This blog post is part of the "Revisited" series.
I just finished the book Sprint: How to Solve Big Problems and Test New Ideas in Just Five Days - Jake Knapp, John Zeratsky, Braden Kowitz. It describes the Google Design Sprint and how to run one.
The Design Sprint
The sprint gives teams a shortcut to learning without building and launching.
The sprint is a five-day process for answering critical business questions through design, prototyping, and testing ideas with customers. Developed at GV, it’s a “greatest hits” of business strategy, innovation, behavior science, design thinking, and more—packaged into a battle-tested process that any team can use.
Working together in a sprint, you can shortcut the endless-debate cycle and compress months of time into a single week. Instead of waiting to launch a minimal product to understand if an idea is any good, you’ll get clear data from a realistic prototype. The sprint gives you a superpower: You can fast-forward into the future to see your finished product and customer reactions, before making any expensive commitments.
This page is a DIY guide for running your own sprint.
Overview of the process
On Monday, you’ll map out the problem and pick an important place to focus.
On Tuesday, you’ll sketch competing solutions on paper.
On Wednesday, you’ll make difficult decisions and turn your ideas into a testable hypothesis.
On Thursday, you’ll hammer out a high-fidelity prototype.
And on Friday, you’ll test it with real live humans.
Full process can be found here.
"Michael Margolis and Alex Ingram had interviewed staff at cancer clinics, and with help from Amy, they told us how trial enrollment worked" - page 62
The bigger the challenge, the better the sprint - page 26
"Here are three challenging situations where sprints can help :
- High Stakes (before committing to any big changes and projects, the sprint will help to find the right direction),
- Not Enough Time (there is a deadline and the project requires good solutions fast),
- Just Plain Stuck (important projects are hard to start and a fresh approach to problem solving can help to find a way to start)."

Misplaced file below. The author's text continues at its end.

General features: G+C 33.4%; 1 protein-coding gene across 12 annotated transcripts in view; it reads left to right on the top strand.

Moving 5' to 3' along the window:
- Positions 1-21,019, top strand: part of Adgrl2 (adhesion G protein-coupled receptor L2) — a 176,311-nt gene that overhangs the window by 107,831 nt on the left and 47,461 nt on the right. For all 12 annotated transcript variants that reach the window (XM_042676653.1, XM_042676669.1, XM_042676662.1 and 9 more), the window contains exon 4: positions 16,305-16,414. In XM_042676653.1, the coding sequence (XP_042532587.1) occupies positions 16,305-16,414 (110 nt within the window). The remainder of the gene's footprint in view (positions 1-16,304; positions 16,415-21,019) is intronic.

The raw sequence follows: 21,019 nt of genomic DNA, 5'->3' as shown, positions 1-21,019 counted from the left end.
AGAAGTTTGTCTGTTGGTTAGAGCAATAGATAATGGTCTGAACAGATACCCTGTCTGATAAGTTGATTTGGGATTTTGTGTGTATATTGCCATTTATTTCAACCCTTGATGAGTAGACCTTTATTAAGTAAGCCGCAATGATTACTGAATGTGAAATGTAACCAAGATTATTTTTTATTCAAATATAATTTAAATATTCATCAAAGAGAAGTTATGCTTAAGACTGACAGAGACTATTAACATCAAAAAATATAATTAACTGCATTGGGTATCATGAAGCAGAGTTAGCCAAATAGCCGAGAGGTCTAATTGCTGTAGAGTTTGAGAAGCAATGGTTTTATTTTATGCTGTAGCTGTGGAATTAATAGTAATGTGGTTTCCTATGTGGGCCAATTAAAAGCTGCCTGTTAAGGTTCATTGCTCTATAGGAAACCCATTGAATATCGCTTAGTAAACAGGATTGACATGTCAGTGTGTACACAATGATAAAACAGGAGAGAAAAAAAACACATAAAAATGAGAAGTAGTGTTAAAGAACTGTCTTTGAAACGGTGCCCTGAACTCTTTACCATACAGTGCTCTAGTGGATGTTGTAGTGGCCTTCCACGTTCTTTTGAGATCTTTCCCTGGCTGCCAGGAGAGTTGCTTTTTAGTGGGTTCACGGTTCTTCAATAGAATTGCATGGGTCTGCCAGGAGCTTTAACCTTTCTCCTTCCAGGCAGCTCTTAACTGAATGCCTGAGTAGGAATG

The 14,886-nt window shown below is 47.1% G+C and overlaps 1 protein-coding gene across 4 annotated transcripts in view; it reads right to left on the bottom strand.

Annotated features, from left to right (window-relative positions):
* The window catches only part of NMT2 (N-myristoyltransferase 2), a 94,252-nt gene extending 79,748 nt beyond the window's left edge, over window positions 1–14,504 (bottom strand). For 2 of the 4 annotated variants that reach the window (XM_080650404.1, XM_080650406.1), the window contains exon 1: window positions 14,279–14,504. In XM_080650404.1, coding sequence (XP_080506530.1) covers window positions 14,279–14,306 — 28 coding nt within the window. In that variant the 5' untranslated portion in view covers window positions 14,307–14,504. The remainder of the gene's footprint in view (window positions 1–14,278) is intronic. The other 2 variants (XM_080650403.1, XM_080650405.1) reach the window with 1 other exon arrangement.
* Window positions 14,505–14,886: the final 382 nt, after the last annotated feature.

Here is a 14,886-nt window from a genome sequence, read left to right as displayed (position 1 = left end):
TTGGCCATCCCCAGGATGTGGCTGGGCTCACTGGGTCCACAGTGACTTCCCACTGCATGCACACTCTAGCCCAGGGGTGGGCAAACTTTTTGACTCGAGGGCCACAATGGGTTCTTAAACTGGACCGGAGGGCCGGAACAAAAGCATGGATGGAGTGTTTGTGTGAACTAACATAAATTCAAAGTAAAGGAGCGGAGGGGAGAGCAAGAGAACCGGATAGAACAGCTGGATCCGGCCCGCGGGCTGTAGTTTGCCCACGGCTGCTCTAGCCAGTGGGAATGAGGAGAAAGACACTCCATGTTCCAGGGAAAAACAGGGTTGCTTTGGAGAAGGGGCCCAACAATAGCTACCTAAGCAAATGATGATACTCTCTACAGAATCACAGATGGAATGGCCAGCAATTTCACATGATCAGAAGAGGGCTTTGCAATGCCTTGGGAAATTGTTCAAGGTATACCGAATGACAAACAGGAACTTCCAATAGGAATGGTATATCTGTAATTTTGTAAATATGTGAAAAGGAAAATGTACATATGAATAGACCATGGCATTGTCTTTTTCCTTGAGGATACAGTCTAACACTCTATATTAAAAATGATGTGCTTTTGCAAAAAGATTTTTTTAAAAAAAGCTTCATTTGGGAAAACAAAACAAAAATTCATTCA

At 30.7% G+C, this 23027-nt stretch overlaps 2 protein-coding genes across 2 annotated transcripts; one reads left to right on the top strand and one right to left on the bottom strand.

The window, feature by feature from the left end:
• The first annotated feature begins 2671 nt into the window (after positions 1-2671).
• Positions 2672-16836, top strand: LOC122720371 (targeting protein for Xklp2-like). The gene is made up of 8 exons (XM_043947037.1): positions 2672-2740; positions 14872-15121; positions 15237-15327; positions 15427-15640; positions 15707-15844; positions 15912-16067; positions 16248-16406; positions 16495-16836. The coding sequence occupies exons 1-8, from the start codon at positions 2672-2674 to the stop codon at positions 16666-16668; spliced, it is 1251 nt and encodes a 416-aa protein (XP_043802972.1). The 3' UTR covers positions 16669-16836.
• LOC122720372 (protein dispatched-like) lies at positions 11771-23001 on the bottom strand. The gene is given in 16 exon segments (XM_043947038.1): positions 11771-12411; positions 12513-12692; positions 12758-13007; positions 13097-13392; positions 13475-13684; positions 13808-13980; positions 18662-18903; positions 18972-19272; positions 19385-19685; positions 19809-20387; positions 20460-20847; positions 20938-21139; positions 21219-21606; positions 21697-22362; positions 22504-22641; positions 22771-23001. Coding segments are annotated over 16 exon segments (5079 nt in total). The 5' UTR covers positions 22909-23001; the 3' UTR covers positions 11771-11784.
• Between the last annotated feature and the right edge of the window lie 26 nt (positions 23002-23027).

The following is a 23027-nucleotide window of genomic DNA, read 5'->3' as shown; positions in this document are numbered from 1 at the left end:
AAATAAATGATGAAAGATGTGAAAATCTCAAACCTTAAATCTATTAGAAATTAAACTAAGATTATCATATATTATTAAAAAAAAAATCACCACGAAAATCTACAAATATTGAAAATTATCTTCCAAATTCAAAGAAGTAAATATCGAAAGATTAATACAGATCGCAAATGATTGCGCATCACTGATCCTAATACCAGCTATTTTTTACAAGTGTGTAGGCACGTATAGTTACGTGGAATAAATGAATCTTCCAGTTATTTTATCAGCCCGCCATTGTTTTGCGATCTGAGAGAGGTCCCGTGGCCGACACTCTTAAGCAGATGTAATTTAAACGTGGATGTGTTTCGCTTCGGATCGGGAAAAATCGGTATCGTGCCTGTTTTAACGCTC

The Decider must be involved in the sprint and below are some argument if the Decider is reluctant to spend 5 full days - page 31
- Rapid Progress, emphasize the amount of progress you'll make in your sprint: in just one week, you'll have a realistic prototype. Some Deciders are not excited about customer tests.
- It's an Experiment, consider your first sprint an experiment. When it's over, the Decider can help evaluate how effective it was.
- Explain the Tradeoffs, show the Decider a list of big meetings and work items you and your team will muss during the spring week. Tell her which items you will skip and which you will postpone, and why.
- It's About Focus, be honest about your motivations. If the quality of your work is suffering because your team's regular work schedule is too scattered, say so. Tell the Decider that instead of doing an okay job on everything, you'll do an excellent jon on one thing.
Recruit a team of seven (or fewer) - page 34
|Decider||Who makes decisions for your team ?||CEO, founder, product manager, head of design|
|Finance expert||Who can explain where the money comes from and where it goes ?||CEO, CFO, business development manager|
|Marketing expert||Who crafts your company's messages ?||CMO, marketer, PR, community manager|
|Customer expert||Who regularly talks to your customers one-on-one ?||Researcher, sales, customer support|
|Tech/logistics expert||Who best understands what your company can build and deliver ?||CTO, engineer|